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The main method for extending Drupal's functionality is through modules. That is, downloadable packages of code that add specific abilities to your site. But some tricks don't require an entire module. Small passages of PHP code called Snippets by the Drupal community will do the job just fine. We'll show you where to find such snippets, how to implement them on your own site and some traps to watch out for. The place to go for snippets is, as with everything else in Drupal, drupal.org. Once you're on the Drupal site, go to Documentation, scroll down and go to Beyond the basics.
Beyond the basics is of the book type, so you see you can page back and forth through it. We're going to go directly to the chapter on Snippets. There are two main types or snippets, the first one is for themes and this is the biggest area. If you click on it, you see numerous tricks that you can perform on your own site. You could of course click on any of these that look interesting to you or page through them as this is a book. Let's scroll to the bottom and then go back up, so we see all of the snippets. The other kind of snippets is for content- that is, to change small bits of your site as we did on our site for our endorsements block.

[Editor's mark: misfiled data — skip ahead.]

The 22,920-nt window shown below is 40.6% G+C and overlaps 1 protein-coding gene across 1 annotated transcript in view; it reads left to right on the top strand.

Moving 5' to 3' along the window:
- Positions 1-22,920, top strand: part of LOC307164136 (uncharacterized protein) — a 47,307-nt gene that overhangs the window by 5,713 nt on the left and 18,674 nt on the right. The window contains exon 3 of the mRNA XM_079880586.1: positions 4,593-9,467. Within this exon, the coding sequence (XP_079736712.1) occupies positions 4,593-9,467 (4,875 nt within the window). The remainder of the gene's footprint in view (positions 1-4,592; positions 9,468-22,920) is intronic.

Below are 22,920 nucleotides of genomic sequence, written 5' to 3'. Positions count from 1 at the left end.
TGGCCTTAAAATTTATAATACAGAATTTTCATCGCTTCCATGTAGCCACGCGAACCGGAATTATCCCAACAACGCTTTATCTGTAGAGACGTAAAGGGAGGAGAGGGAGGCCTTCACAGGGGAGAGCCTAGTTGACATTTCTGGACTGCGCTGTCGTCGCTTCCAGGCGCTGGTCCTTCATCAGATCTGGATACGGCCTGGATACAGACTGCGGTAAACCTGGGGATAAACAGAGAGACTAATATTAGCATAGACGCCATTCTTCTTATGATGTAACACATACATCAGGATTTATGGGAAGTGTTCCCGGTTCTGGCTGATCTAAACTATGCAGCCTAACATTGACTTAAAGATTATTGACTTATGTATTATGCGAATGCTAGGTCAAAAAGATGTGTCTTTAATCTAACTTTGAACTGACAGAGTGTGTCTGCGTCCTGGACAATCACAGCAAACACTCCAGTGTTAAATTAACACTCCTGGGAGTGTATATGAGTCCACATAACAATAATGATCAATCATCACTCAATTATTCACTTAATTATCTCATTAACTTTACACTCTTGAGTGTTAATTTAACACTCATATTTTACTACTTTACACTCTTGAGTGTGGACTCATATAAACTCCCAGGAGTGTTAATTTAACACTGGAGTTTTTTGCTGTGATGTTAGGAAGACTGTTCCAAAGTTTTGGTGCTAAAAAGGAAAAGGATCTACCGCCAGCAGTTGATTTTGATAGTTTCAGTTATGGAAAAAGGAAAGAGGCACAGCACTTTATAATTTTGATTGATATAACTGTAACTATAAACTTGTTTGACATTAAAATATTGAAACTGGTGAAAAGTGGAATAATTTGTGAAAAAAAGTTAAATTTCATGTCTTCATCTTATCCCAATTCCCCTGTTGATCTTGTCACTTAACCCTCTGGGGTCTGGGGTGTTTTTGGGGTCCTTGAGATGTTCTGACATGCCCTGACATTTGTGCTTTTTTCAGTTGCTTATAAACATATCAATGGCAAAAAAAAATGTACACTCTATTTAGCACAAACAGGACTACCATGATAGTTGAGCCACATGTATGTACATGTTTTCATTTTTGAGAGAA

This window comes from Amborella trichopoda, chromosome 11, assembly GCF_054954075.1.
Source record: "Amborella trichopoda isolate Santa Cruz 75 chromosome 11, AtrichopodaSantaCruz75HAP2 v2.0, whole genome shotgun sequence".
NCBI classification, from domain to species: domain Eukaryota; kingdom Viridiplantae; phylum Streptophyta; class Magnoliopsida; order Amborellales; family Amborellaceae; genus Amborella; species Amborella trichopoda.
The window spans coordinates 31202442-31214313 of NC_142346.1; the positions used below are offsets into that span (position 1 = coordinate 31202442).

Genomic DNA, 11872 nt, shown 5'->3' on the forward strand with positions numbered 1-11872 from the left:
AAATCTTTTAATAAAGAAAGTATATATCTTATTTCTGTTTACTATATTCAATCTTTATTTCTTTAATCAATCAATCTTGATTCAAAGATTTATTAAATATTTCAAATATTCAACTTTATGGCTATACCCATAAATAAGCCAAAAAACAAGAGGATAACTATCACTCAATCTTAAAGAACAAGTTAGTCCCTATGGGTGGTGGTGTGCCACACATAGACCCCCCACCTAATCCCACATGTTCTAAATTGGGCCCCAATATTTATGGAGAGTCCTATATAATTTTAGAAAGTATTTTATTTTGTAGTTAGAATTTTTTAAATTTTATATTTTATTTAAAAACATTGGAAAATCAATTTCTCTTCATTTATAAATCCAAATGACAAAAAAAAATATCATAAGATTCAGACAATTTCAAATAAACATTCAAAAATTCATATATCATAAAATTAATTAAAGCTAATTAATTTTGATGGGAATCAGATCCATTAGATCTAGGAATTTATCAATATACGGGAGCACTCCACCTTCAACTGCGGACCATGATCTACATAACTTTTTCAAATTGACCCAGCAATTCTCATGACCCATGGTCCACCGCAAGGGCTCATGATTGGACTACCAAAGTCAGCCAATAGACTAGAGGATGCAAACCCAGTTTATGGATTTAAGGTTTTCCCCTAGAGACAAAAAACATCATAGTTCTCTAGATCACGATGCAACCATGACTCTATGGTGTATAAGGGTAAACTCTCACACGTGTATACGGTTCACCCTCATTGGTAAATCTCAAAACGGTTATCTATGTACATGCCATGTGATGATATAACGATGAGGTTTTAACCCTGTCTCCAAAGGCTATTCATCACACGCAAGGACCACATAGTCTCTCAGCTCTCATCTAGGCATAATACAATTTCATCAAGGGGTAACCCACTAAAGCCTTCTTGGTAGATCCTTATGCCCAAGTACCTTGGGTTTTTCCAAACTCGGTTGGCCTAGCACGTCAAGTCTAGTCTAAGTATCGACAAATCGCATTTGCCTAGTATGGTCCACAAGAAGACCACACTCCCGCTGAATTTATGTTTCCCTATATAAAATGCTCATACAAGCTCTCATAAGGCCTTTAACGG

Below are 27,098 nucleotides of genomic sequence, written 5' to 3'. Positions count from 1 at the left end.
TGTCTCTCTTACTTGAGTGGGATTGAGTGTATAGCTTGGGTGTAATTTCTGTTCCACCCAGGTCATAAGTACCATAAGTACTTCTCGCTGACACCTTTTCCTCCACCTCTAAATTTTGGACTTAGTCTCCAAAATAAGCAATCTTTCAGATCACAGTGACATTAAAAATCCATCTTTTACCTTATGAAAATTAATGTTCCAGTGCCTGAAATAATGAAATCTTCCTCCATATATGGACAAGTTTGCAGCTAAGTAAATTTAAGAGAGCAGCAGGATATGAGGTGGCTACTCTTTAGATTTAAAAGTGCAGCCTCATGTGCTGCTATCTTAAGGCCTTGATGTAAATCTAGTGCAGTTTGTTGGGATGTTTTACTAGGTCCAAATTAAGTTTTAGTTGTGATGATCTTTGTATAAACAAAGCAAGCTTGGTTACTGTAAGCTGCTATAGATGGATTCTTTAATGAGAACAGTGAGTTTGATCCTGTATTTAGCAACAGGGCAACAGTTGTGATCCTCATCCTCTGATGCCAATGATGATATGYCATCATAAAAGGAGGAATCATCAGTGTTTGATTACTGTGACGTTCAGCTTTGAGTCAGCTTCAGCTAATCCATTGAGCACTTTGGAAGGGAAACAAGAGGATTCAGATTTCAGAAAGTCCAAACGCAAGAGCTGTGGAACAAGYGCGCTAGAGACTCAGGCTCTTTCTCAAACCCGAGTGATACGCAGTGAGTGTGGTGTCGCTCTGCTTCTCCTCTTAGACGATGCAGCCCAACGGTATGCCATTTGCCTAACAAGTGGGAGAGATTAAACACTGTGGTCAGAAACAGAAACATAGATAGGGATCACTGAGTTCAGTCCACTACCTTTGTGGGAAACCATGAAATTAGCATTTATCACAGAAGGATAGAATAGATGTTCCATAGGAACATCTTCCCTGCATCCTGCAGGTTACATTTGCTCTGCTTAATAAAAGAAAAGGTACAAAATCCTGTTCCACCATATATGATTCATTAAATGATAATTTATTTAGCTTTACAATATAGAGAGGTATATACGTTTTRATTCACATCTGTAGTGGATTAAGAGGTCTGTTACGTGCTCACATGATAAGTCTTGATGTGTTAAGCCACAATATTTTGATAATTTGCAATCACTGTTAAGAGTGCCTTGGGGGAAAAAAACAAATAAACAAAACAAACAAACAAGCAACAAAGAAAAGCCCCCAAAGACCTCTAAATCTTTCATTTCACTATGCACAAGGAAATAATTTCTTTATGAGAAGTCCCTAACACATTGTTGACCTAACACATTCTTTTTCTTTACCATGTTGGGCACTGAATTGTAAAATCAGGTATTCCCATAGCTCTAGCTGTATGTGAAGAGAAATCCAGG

In addition, there are SQL snippets, which let you change things in the database. There are so many of these and they're implemented through a different method. You can learn how to implement SQL snippets by clicking on this link, How to use an SQL snippet. But we're only going to focus on the PHP ones. Finally, some snippets happen outside of the Drupal interface. That is, it's PHP which is placed on your server for one reason or another. These are also contained in the PHP snippets chapter. If you click on it and scroll down, you'll see an example of this PHP snippet that happens on the server, this Remote posting and administration.
We're going to show you how to implement one of these PHP snippets. We'll go back up and enter Theme snippets. The one that we're going to implement is called Add an "Edit" Tab to Every Block, we scroll down to find it and there it is. Click on it, when you get to this page, read the instructions of how to implement it. In this case, it gives us a link to an earlier post, which we'll want to read. But let's pretend that we don't at this point. We look through and see here's the code that you'd include in your theme's block.tpl.php file and now we know the file we're going to affect.
Before we do anything else, we're going to find that file and make a backup of it, in case anything goes wrong with this snippet. We go back to our finder and hide everything else and then go to our Drupal installation folder. This will be the folder where you first put Drupal when you started out. We're using a theme that came installed with Drupal. So, our theme will be in the Themes folder. If you're using a theme that wasn't installed with Drupal, yours will be in the Sites folder either in All or the Default folder. But for us, we're going into Themes and then into bluemarine, which is our theme.